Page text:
اندازه گیری تصورات غلط مربوط به (IBS) سندرم روده تحریک پذیر در افراد مبتلا به سندرم روده تحریک پذیر
|کد مقاله||سال انتشار||مقاله انگلیسی||ترجمه فارسی||تعداد کلمات|
|35270||1999||7 صفحه PDF||سفارش دهید||3911 کلمه|
Publisher : Elsevier - Science Direct (الزویر - ساینس دایرکت)
Journal : Journal of Psychosomatic Research, Volume 47, Issue 3, September 1999, Pages 269–276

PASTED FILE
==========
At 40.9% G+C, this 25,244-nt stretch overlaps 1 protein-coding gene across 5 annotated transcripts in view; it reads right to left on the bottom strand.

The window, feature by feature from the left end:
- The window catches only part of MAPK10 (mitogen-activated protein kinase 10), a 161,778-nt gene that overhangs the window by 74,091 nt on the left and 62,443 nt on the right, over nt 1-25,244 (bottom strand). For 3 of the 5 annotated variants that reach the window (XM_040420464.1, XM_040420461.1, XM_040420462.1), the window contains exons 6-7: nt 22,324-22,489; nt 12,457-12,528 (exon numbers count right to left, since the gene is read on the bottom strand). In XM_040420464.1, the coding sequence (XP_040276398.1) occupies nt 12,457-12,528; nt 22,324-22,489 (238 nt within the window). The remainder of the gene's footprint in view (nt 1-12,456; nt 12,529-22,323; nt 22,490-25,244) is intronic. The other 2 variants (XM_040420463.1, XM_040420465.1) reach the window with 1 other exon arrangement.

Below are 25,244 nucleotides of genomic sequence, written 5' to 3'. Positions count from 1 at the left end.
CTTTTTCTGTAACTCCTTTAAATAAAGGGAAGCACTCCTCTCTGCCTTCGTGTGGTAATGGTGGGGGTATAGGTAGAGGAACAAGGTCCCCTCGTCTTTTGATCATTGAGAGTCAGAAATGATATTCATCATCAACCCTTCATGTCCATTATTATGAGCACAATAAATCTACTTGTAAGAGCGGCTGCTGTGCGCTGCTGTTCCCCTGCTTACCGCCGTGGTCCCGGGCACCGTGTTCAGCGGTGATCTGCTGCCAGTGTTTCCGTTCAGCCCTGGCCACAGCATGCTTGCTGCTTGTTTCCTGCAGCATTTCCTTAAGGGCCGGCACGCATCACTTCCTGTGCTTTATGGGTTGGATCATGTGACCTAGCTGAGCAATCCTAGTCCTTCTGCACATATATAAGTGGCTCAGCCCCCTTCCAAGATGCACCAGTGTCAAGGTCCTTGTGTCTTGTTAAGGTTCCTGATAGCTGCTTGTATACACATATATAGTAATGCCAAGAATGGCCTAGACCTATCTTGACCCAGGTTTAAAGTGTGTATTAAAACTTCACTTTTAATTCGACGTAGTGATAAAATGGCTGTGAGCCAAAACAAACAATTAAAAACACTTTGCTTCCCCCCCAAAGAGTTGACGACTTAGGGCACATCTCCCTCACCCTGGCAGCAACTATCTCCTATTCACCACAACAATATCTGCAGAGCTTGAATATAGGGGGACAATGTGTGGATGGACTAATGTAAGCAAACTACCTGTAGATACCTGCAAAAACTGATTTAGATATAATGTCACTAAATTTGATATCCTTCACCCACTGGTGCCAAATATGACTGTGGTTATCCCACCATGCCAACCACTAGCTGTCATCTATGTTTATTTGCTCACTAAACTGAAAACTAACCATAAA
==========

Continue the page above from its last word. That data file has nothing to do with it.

Irritable bowel syndrome (IBS) is a common chronic disorder affecting between 15% and 22% of Western populations; core symptoms include abdominal pain and disturbed bowel function. Adjusting to living with IBS may entail considerable coping effort and, because medical treatments are largely ineffective, people with IBS must learn to manage the condition themselves. Self-management programs that include an increased awareness of and information relating to chronic illness have been shown to lead to positive benefits. The present article describes the development of the IBS misconceptions scale, an instrument designed to measure the misconceptions held by people with IBS. The final 17-item questionnaire was able to differentiate between three groups expected to differ in terms of IBS-related misconceptions, and showed good validity and reliability. The IBS-MS may be a useful tool in patient education programs, because it should be sensitive to changes in illness-related knowledge gained during intervention programs, and it is hoped that further research will lend further support to its reliability, validity, and usefulness.